ferrite-cored output inductor on a class AB amp?

Some people don't like ferrite-core inductors for audio applications on the theory that ferrite can saturate and make the inductor could behave nonlinearly, generally losing inductance at higher currents.

This is a real concern in a speaker crossover where significant voltage appears across the inductor at audio frequencies.

What about the amplifier output inductor on a typical class AB amp? This is normally sized around 1uH. It stops the amp from breaking into ultrasonic oscillations when presented with a capacitive load. At audio frequencies, this inductor should develop near zero voltage across itself. Assuming that's really zero volts (and the devil may lie in this detail?) a ferrite core output inductor should be totally inaudible even when saturated. Right?

Are we overlooking the advantages of ferrite core inductors? I would assume that they radiate less and thus interact less with nearby materials (or with other channels' inductors) all else being equal. Mouser sells "RF chokes" for under $1, rated for 10milliohms, 10 amps, 1uH, and they're quite compact.

I might try a pair of these RF chokes at the outputs of my next amp, unless y'all talk me out of it.
 
At audio frequencies, this inductor should develop near zero voltage across itself.

Right. Key qualification 'at audio freqs'.

Assuming that's really zero volts (and the devil may lie in this detail?) a ferrite core output inductor should be totally inaudible even when saturated. Right?

Fallacious reasoning - you changed the qualification. If the inductor saturates it's become just a length of wire so the amp's once again liable to oscillation. An oscillating amp might well degrade perceived SQ.

Are we overlooking the advantages of ferrite core inductors? I would assume that they radiate less and thus interact less with nearby materials (or with other channels' inductors) all else being equal.

Ferrite isn't called for at such low inductances (1uH being typical). Besides the radiation at audio freqs is, as you point out, pretty well negligible because there's no voltage drop. 10mohm might sound attractive but it'll be swamped by the impedance of your cables. However I agree that compact size might be a worthwhile advantage over an air cored choke.
 
A lot depends on what you mean by "ferrite core". A ferrite toroid will not couple very much to nearby objects, but will saturate. A ferrite rod will couple to nearby objects, but will be much harder to saturate as much of the magnetic 'circuit' will be air.

Most amps use an air core inductor (or a resistor core). Maybe that is because that is the best solution?
 
Right. Key qualification 'at audio freqs'.

If the inductor saturates it's become just a length of wire so the amp's once again liable to oscillation.

... Besides the radiation at audio freqs is, as you point out, pretty well negligible because there's no voltage drop.

Yeah, that's persuasive.

If off-the-shelf ferrite-core "RF chokes" had higher current ratings (say 25A instead of 10A for a typical 1uH value) then I might say, well, we don't need to worry about saturation. But there's not a lot of margin with a 10A rated part.
 
Since the off-the-shelf ferrite cored inductors have air gaps, they don't seem to saturate particularly abruptly. For example here's one from TDK.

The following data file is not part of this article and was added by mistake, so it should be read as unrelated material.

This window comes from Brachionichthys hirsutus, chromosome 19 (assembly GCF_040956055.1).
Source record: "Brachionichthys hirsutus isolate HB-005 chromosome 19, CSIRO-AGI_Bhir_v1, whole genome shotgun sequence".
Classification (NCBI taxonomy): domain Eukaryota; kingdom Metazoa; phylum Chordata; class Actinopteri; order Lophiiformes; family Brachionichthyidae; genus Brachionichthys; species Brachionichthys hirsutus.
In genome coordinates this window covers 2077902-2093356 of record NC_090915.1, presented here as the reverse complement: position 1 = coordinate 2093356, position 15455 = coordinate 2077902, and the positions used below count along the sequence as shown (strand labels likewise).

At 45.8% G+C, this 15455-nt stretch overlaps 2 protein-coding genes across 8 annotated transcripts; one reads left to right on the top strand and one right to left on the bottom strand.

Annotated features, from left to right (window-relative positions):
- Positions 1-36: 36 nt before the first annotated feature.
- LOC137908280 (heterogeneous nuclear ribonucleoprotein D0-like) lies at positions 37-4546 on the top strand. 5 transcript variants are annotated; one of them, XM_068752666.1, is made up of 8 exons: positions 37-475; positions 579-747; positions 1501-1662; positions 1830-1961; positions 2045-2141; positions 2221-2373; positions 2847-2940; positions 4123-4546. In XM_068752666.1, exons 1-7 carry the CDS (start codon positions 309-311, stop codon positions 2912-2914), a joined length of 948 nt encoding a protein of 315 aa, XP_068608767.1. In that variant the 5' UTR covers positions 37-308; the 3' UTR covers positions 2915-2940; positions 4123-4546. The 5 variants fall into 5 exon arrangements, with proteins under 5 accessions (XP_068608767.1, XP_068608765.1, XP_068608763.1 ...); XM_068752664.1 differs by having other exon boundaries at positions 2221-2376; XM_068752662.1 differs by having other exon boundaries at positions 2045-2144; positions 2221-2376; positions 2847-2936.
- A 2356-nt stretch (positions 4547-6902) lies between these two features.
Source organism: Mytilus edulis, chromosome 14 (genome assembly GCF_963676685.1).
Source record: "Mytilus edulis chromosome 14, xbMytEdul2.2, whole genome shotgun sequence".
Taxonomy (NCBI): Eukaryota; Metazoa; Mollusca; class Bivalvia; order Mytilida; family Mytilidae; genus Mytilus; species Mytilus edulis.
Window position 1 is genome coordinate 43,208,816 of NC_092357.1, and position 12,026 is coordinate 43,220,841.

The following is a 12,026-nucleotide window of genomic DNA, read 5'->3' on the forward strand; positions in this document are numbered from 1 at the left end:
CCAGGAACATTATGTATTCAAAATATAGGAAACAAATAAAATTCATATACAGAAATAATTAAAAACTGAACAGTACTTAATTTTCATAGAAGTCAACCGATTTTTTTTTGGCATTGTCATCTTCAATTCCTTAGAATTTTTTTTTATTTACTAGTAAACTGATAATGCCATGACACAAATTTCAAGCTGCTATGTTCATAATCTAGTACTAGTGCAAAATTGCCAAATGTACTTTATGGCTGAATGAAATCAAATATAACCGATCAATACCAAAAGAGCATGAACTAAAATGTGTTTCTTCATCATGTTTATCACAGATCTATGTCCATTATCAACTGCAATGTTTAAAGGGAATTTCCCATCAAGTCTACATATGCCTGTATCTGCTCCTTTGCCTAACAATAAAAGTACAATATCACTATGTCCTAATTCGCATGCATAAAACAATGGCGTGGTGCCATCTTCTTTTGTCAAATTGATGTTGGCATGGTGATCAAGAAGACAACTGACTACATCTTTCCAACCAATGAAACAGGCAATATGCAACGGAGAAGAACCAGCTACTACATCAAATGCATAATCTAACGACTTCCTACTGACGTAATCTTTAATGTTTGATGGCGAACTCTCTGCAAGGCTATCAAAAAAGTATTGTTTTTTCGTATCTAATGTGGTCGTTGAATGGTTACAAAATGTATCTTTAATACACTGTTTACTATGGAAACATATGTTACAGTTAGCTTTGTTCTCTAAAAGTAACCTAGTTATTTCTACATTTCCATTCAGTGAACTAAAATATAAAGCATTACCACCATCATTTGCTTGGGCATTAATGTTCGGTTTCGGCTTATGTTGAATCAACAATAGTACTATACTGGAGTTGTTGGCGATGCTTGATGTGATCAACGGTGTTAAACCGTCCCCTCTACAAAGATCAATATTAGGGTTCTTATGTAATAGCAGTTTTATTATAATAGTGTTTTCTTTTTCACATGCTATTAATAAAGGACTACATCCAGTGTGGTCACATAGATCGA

Its certainly delivering significant inductance even at 24A. This is a (roughly) 7mm square unit, a considerable real-estate saving over an air core coil with 2W resistor beside it.
 

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You forgot to mention ear SPL dependant distortion, and also air compression.:) But yes, all distortions are cumulative, so why introduce new distortion, which is not innevitable? Only to save 1cm2 on PCB?
I consider that the wrong place for the output inductor is on the PCB.

It should be located away from the amplifier, especially the input and away from the chassis metal.
That makes the best place somewhere in the cable between the amplifier and the output terminals.
There it does not use up any PCB space.
 
@337alant, what's the red wire called and where do you get it?

The math -- which I should have done before posting in the first place, oops -- strongly suggests output inductors could be audible:

A 1uH inductor at 10kHz has an impedance around 0.05 ohms. The voltage that appears across the inductor is about 1% of the voltage appearing at the load. Suppose the inductor makes 1.5% distortion when measured at the inductor itself (seems totally possible) then if you measure at the load you would see about 0.015% distortion, the exact number BV quoted above. That level of distortion is starting to get audible, yuck.

I'm struck by the similarity between the output inductor, whose distortion is audible even though it's so small we can't hear the HF roll off, and the DC-blocking cap in the NFB path, whose distortion can be audible even if it's large enough that there's no appreciable LF roll off. Sucks to have sensitive ears!
 
The wire is called enameled wire. RS have it as Block Hookup & Equipment Wire

The issue with the HF distortion caused by the output inductor is that it is going to give you bad magazine review scoring on a full power at 20kHz test. This is totally unrealistic for music, but intermodulation with high current low frequency signals will exist